Opengl 2D Performance Tips

I am currently developing a Touhou-esque style shooter game. The screen will be completely filled with bullets (so instancing is what I want here), but I want this to work on older hardware, so I am doing something along those lines for now, no colors, textures, and so on until I figure it out.

glVertexPointer(3, GL_FLOAT, 0, SQUARE_VERTICES);
for (int i = 0; i < info.centers.size(); i += 3) {
    glTranslatef(info.centers.get(i), info.centers.get(i + 1), info.centers.get(i + 2));
    glScalef(info.sizes.get(i), info.sizes.get(i + 1), info.sizes.get(i + 2));


Since I want this to work on older hardware, I try to avoid shaders and whatnot. Setting up there doesn't allow me about 80 polygons. I'm looking to get at least a few hundred from this. info

is a framework that has all the benefits of rendering, nothing special to it, apart from a few vectors.

I'm new to OpenGL, but I've at least heard and tried everything that can be done, not to say that I'm good at it. This game is a 2D game, I switched from SDL to Opengl because it would facilitate some more favorable effects. Obviously SDL works differently, but I've never had this problem using it.

It boils down to this, I am clearly doing something wrong here, so how can I properly implement instancing for old hardware (OpenGL 1.x)? Also, give me some tips for improving performance.


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Also, give me some tips for improving performance.

If you are going to use sprites ....

  • Load all the sprites into one huge texture. If they don't fit, use multiple textures, but keep the number of textures low - to avoid switching textures.
  • Switch textures and change OpenGL state as rarely as possible. Ideally, you should set the texture once and do whatever you can.
  • Use textured fonts for text. The FTGL font may sound nice, but it can hit complex fonts very hard.
  • Avoid alpha blending whenever possible and use alpha testing.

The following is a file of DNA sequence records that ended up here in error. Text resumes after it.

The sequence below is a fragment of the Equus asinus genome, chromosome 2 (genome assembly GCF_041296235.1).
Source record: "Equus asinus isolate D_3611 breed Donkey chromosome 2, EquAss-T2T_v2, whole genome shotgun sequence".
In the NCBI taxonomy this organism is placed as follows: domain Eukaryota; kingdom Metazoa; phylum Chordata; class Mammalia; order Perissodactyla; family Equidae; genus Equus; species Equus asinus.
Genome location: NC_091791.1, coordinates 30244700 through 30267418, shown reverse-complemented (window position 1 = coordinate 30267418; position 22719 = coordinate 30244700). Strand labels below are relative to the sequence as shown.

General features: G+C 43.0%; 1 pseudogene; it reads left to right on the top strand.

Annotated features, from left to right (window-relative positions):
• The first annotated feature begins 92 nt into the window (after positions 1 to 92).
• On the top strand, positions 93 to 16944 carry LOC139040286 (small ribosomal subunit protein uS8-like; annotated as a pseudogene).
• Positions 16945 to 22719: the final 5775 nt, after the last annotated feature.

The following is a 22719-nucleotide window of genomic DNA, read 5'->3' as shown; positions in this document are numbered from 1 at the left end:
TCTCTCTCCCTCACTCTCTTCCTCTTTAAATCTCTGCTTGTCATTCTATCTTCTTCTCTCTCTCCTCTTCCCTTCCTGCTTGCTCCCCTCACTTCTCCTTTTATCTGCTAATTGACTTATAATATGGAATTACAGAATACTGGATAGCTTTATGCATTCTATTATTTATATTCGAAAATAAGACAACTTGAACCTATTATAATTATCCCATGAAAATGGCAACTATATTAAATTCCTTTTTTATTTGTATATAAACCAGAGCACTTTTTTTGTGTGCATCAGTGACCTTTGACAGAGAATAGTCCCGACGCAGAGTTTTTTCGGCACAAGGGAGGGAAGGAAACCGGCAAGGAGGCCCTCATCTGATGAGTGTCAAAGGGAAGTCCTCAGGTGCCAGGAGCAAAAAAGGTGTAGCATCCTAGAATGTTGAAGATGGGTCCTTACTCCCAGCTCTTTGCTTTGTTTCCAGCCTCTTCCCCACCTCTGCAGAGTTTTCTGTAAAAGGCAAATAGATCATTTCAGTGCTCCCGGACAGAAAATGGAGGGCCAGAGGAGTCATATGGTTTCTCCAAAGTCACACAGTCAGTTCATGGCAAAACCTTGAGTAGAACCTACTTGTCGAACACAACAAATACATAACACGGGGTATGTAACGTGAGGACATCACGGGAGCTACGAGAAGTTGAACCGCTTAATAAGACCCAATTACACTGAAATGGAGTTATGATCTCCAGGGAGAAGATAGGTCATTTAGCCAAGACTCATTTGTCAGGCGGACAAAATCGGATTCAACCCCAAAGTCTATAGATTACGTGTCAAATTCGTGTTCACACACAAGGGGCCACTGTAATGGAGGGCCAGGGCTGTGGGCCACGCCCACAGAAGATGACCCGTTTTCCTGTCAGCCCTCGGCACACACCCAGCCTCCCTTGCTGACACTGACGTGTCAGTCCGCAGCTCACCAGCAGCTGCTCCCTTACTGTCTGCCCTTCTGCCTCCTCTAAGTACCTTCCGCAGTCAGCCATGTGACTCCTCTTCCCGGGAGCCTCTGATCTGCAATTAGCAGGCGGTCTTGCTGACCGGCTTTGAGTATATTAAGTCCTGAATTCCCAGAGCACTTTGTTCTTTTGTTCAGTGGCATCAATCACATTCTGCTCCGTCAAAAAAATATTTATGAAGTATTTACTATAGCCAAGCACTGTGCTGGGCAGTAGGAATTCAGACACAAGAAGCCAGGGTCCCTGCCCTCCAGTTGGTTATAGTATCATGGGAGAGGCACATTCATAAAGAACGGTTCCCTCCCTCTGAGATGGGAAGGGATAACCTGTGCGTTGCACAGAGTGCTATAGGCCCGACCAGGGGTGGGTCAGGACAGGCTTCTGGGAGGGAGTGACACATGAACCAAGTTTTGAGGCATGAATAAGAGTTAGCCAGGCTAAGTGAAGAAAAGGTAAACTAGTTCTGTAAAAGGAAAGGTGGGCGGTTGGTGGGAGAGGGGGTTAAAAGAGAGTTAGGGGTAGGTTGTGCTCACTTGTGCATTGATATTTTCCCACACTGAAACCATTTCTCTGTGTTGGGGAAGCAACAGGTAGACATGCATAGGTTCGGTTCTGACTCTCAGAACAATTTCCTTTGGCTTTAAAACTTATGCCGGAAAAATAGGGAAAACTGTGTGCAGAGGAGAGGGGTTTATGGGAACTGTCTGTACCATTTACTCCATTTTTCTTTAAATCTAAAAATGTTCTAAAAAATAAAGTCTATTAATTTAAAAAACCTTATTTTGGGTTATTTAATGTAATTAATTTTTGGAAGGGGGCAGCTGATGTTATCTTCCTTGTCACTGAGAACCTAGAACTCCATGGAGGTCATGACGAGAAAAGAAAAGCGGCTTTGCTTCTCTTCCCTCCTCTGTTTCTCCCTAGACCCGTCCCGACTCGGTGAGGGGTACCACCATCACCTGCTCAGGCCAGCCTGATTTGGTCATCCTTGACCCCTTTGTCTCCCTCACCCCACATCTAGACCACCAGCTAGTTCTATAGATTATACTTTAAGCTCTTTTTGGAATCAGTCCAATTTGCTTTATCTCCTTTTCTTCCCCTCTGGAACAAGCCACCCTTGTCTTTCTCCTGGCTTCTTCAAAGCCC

• When alpha blending, always use alpha testing to reduce the number of pixels you paint. When your texture has many pixels with alpha == 0, cut them out with an alpha test.
  • Reduce the number of very large sprites. Huge screen-aligned / pixel-aligned ellipse (1024 * 1024) will reduce FPS even on very good hardware.
  • Do not use textures with dimensions other than 2. They (usually) produce huge performance degradation on some ATI cards.


For a 2D sprite (this important) game, you can avoid matrices altogether (except maybe camera / projection matrices). I don't think matrices will be very useful for you in a 2D game.

In a 2d game, your main bottleneck will be the GPU transfer rate - the transfer of data from texture to screen. So "use as little draw calls" and "put everything in VA" won't help you - you can kill performance with one sprite.

However , if you are going to use vector graphics (see area2048 ( youtube ) or rez ), which does not use textures, then most of the recommendations above will not apply and such a game will not be very different from a 3D game. In this case, it would be wise to use vertex arrays, vertex buffer objects, or display lists (whichever is available) and use a matrix function, because your bottleneck will be vertex handling. You will still have to minimize the number of state switches.



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